Insurers have the right, seldom exercised, to limit their risk by placing warranties in their policies that state if the warranty is breached the policy is void as of the breach. They are not used, it appears, because modern insurers do not understand the effect of warranties or the ability of a warranty to protect the insurer from risks it is not willing to take. It is defined by the California Insurance Code as: "A statement in a policy of a matter relating to the person or thing insured, or to the risk, as a fact, is an express warranty thereof." [California Insurance Code § 441]

For example, when a policyholder made a warranty that he would not take an insured vessel outside specifically described waters he argued that breach of the cruising warranty was immaterial because the actual loss occurred while the vessel was in appropriate waters. This argument failed as a matter of law because California Insurance Code § 448, which allows voidance of even an immaterial warranty, will void a policy "where the policy expressly declares that it shall avoid it." [Fountain v. Connecticut Fire Ins. Co., 158 Cal. 760, 765, 112 P. 546, 549 (1910).] Because the policy expressly states that a breach of the cruising warranty will render the policy "null and void," the consequences of a breach were clear and not buried in a maze of small type, but rather are clearly set forth in a separate paragraph on policy Endorsement No. 1. [Certain Underwriters at Lloyd's v. Montford, 52 F.3d 219 (9th Cir. 04/04/1995)]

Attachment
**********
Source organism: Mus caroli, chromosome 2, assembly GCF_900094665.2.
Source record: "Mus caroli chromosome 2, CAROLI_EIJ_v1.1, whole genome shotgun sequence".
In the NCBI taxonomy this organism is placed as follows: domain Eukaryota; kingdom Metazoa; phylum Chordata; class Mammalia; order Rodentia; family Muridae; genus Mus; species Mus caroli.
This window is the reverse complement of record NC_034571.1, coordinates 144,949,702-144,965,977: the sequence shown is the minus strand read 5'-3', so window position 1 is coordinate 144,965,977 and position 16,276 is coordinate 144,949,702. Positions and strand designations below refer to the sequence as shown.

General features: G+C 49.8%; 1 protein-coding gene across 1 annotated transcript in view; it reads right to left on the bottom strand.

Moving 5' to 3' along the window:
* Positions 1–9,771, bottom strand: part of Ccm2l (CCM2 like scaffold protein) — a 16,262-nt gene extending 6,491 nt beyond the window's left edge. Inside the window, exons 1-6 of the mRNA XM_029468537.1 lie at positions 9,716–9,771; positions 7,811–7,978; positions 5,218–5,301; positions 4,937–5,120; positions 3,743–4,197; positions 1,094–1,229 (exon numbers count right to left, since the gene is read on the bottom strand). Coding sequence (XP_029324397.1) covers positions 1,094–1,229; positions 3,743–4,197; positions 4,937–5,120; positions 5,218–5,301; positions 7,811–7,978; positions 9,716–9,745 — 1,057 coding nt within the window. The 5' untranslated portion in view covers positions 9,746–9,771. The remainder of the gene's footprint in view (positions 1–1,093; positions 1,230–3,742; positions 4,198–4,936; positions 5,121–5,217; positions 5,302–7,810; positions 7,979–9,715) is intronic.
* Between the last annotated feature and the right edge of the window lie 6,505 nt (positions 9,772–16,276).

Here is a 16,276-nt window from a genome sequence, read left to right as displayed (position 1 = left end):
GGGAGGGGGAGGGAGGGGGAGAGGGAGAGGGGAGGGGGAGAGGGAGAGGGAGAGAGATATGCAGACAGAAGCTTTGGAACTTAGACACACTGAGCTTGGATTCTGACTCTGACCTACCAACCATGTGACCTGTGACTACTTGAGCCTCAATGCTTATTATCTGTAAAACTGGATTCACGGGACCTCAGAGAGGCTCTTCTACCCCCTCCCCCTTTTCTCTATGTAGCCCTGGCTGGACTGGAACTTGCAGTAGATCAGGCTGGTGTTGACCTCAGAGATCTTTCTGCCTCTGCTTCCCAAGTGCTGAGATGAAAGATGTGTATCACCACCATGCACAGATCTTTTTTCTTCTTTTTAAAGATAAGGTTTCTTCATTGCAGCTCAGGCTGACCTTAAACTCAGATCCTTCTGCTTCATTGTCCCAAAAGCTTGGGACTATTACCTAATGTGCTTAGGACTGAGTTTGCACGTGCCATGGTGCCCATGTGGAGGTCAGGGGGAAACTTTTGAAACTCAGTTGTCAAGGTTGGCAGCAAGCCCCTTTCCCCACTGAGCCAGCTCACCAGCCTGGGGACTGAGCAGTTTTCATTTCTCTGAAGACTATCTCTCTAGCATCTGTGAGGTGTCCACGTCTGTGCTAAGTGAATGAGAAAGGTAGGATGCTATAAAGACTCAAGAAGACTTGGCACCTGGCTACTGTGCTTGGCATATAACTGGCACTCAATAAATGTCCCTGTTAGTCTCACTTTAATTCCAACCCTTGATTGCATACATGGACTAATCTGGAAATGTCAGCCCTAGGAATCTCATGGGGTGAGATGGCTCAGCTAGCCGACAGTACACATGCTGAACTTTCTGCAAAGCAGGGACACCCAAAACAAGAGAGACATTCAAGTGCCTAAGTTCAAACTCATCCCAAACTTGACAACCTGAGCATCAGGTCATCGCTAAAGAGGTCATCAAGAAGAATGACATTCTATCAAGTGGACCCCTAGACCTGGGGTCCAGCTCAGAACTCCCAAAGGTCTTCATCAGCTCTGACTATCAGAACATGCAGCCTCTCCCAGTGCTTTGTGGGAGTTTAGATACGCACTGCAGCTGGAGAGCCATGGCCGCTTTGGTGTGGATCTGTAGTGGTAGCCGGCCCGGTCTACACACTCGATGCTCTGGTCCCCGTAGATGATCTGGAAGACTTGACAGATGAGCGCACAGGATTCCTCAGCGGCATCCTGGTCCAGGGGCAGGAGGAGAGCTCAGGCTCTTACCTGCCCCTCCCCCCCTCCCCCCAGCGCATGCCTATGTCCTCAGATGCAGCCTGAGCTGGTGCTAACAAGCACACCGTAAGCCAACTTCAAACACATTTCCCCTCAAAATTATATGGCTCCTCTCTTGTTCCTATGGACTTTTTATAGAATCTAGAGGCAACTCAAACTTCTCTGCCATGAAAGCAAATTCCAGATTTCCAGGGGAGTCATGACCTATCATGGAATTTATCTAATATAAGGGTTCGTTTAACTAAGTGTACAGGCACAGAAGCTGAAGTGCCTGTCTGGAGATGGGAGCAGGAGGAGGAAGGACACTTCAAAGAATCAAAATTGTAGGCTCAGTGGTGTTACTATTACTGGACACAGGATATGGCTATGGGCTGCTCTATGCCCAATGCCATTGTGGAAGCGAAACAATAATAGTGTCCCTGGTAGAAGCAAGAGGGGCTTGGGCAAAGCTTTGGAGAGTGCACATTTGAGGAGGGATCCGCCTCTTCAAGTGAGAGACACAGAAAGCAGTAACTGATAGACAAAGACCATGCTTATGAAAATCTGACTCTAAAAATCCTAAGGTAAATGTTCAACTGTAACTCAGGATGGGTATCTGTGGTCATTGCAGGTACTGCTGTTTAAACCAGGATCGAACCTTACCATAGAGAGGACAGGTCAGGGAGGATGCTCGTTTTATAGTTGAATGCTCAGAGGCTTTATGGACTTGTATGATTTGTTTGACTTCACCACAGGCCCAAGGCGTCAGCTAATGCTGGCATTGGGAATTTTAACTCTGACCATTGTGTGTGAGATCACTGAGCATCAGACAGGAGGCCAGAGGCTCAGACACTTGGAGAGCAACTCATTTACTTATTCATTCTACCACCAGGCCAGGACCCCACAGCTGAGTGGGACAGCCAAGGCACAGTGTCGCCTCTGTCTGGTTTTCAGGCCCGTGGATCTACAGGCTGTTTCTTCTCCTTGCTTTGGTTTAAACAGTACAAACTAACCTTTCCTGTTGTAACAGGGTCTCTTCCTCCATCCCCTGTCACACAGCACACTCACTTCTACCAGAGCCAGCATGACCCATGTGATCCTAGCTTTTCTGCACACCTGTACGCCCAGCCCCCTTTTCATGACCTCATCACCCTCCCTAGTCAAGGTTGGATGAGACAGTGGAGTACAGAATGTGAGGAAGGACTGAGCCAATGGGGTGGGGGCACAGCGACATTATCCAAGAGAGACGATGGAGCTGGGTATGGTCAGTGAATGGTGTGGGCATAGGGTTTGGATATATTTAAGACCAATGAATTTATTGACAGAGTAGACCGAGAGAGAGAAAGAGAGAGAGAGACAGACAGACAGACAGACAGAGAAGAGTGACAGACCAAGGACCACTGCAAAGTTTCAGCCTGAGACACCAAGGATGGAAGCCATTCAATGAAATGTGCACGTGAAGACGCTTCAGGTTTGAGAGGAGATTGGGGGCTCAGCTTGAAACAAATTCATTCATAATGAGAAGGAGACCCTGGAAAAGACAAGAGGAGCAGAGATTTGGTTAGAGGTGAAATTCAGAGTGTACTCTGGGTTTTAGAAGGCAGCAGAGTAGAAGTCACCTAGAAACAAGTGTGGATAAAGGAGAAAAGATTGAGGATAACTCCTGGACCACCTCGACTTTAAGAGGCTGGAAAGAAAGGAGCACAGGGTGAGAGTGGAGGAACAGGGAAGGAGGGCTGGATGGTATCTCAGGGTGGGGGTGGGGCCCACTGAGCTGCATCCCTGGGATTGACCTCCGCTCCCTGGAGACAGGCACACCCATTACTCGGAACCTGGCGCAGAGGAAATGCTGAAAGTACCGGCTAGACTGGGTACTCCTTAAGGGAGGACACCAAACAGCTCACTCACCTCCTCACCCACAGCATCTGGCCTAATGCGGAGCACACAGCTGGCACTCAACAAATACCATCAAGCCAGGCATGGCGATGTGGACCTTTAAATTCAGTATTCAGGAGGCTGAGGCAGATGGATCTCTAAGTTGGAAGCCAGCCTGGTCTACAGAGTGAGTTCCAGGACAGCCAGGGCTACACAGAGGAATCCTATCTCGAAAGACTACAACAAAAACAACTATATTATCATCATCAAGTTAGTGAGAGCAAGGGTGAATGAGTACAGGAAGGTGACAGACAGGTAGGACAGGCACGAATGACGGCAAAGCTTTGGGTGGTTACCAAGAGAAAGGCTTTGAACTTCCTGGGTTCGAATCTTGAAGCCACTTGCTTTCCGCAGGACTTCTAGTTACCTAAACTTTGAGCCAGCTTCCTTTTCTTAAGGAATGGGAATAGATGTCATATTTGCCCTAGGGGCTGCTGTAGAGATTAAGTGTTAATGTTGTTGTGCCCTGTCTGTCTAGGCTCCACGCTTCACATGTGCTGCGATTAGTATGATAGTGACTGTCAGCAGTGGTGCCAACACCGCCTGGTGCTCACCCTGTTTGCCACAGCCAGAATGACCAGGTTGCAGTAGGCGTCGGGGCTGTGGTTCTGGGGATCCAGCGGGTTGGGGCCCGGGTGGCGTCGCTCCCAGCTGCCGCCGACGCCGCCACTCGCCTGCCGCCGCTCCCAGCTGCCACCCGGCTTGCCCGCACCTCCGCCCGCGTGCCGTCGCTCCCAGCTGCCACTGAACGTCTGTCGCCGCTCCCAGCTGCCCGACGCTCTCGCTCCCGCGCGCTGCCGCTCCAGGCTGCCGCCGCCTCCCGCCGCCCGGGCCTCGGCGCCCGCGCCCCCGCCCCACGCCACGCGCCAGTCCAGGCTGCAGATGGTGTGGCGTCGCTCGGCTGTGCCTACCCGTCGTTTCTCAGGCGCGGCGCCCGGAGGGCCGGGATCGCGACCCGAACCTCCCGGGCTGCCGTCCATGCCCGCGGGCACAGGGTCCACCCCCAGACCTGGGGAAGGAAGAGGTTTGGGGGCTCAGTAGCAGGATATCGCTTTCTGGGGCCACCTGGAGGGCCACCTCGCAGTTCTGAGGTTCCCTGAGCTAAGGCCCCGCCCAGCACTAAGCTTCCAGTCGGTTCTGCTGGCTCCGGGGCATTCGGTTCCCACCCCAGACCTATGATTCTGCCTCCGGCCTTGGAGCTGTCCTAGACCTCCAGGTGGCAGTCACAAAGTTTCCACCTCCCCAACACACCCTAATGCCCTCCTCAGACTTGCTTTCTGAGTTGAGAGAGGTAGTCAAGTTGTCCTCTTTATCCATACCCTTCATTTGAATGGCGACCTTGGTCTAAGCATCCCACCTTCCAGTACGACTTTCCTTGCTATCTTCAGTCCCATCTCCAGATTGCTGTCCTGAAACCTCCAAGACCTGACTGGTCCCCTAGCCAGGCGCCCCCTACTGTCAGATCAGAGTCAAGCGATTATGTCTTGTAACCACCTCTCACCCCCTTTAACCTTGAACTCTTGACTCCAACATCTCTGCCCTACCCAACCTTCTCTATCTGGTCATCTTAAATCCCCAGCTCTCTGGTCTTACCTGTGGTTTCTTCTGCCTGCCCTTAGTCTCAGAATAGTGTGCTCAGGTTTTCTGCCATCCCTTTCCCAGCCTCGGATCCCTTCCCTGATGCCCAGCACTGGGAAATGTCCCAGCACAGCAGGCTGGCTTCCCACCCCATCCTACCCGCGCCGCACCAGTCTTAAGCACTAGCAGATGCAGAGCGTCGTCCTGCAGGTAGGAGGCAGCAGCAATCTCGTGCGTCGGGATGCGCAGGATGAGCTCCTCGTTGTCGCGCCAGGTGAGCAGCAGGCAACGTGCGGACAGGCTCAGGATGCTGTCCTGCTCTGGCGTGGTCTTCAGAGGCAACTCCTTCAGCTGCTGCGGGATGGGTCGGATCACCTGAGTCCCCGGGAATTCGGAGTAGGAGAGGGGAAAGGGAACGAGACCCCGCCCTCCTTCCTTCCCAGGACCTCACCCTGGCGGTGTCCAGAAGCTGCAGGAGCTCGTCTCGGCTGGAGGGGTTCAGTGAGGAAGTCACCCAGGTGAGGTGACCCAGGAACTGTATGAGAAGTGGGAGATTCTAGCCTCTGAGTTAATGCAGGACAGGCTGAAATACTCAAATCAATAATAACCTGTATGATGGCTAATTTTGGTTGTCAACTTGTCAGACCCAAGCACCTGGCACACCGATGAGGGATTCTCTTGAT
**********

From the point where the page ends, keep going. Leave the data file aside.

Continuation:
Must a breach of warranty cause the loss to void coverage?

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